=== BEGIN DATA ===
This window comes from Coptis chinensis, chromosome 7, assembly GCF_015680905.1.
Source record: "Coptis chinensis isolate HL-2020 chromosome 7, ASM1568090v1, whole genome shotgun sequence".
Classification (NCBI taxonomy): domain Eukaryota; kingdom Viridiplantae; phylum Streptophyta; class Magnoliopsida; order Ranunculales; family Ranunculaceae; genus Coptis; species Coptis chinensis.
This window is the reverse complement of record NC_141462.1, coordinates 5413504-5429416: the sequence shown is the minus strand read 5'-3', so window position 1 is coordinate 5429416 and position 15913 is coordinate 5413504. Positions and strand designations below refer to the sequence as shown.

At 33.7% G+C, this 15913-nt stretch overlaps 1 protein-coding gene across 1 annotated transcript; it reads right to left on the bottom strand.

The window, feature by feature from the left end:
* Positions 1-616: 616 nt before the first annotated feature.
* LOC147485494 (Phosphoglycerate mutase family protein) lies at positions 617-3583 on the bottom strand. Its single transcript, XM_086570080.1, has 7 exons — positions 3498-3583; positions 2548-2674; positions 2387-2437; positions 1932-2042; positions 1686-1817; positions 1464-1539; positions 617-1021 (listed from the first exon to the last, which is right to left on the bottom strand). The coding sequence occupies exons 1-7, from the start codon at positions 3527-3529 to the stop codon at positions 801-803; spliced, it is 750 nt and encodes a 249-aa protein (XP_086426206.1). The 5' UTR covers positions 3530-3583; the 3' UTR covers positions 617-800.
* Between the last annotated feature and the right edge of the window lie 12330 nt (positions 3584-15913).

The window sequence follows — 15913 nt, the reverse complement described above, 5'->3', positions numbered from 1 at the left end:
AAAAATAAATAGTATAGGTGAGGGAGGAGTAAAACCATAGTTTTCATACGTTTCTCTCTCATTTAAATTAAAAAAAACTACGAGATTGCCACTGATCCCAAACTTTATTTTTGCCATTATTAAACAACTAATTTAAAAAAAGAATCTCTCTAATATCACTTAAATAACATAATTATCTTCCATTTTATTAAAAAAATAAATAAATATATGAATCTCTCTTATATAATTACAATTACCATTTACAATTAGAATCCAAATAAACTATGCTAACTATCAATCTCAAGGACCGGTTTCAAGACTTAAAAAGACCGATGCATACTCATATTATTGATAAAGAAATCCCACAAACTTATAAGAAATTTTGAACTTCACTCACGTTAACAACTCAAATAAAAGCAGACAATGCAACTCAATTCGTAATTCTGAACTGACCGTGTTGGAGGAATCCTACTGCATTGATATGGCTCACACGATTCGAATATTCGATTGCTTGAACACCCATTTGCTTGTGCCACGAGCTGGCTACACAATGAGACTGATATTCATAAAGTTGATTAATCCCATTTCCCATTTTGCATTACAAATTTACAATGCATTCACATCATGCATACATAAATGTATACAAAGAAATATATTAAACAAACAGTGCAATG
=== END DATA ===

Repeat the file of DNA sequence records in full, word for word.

This window comes from Coptis chinensis, chromosome 7, assembly GCF_015680905.1.
Source record: "Coptis chinensis isolate HL-2020 chromosome 7, ASM1568090v1, whole genome shotgun sequence".
Classification (NCBI taxonomy): domain Eukaryota; kingdom Viridiplantae; phylum Streptophyta; class Magnoliopsida; order Ranunculales; family Ranunculaceae; genus Coptis; species Coptis chinensis.
This window is the reverse complement of record NC_141462.1, coordinates 5413504-5429416: the sequence shown is the minus strand read 5'-3', so window position 1 is coordinate 5429416 and position 15913 is coordinate 5413504. Positions and strand designations below refer to the sequence as shown.

At 33.7% G+C, this 15913-nt stretch overlaps 1 protein-coding gene across 1 annotated transcript; it reads right to left on the bottom strand.

The window, feature by feature from the left end:
* Positions 1-616: 616 nt before the first annotated feature.
* LOC147485494 (Phosphoglycerate mutase family protein) lies at positions 617-3583 on the bottom strand. Its single transcript, XM_086570080.1, has 7 exons — positions 3498-3583; positions 2548-2674; positions 2387-2437; positions 1932-2042; positions 1686-1817; positions 1464-1539; positions 617-1021 (listed from the first exon to the last, which is right to left on the bottom strand). The coding sequence occupies exons 1-7, from the start codon at positions 3527-3529 to the stop codon at positions 801-803; spliced, it is 750 nt and encodes a 249-aa protein (XP_086426206.1). The 5' UTR covers positions 3530-3583; the 3' UTR covers positions 617-800.
* Between the last annotated feature and the right edge of the window lie 12330 nt (positions 3584-15913).

The window sequence follows — 15913 nt, the reverse complement described above, 5'->3', positions numbered from 1 at the left end:
AAAAATAAATAGTATAGGTGAGGGAGGAGTAAAACCATAGTTTTCATACGTTTCTCTCTCATTTAAATTAAAAAAAACTACGAGATTGCCACTGATCCCAAACTTTATTTTTGCCATTATTAAACAACTAATTTAAAAAAAGAATCTCTCTAATATCACTTAAATAACATAATTATCTTCCATTTTATTAAAAAAATAAATAAATATATGAATCTCTCTTATATAATTACAATTACCATTTACAATTAGAATCCAAATAAACTATGCTAACTATCAATCTCAAGGACCGGTTTCAAGACTTAAAAAGACCGATGCATACTCATATTATTGATAAAGAAATCCCACAAACTTATAAGAAATTTTGAACTTCACTCACGTTAACAACTCAAATAAAAGCAGACAATGCAACTCAATTCGTAATTCTGAACTGACCGTGTTGGAGGAATCCTACTGCATTGATATGGCTCACACGATTCGAATATTCGATTGCTTGAACACCCATTTGCTTGTGCCACGAGCTGGCTACACAATGAGACTGATATTCATAAAGTTGATTAATCCCATTTCCCATTTTGCATTACAAATTTACAATGCATTCACATCATGCATACATAAATGTATACAAAGAAATATATTAAACAAACAGTGCAATG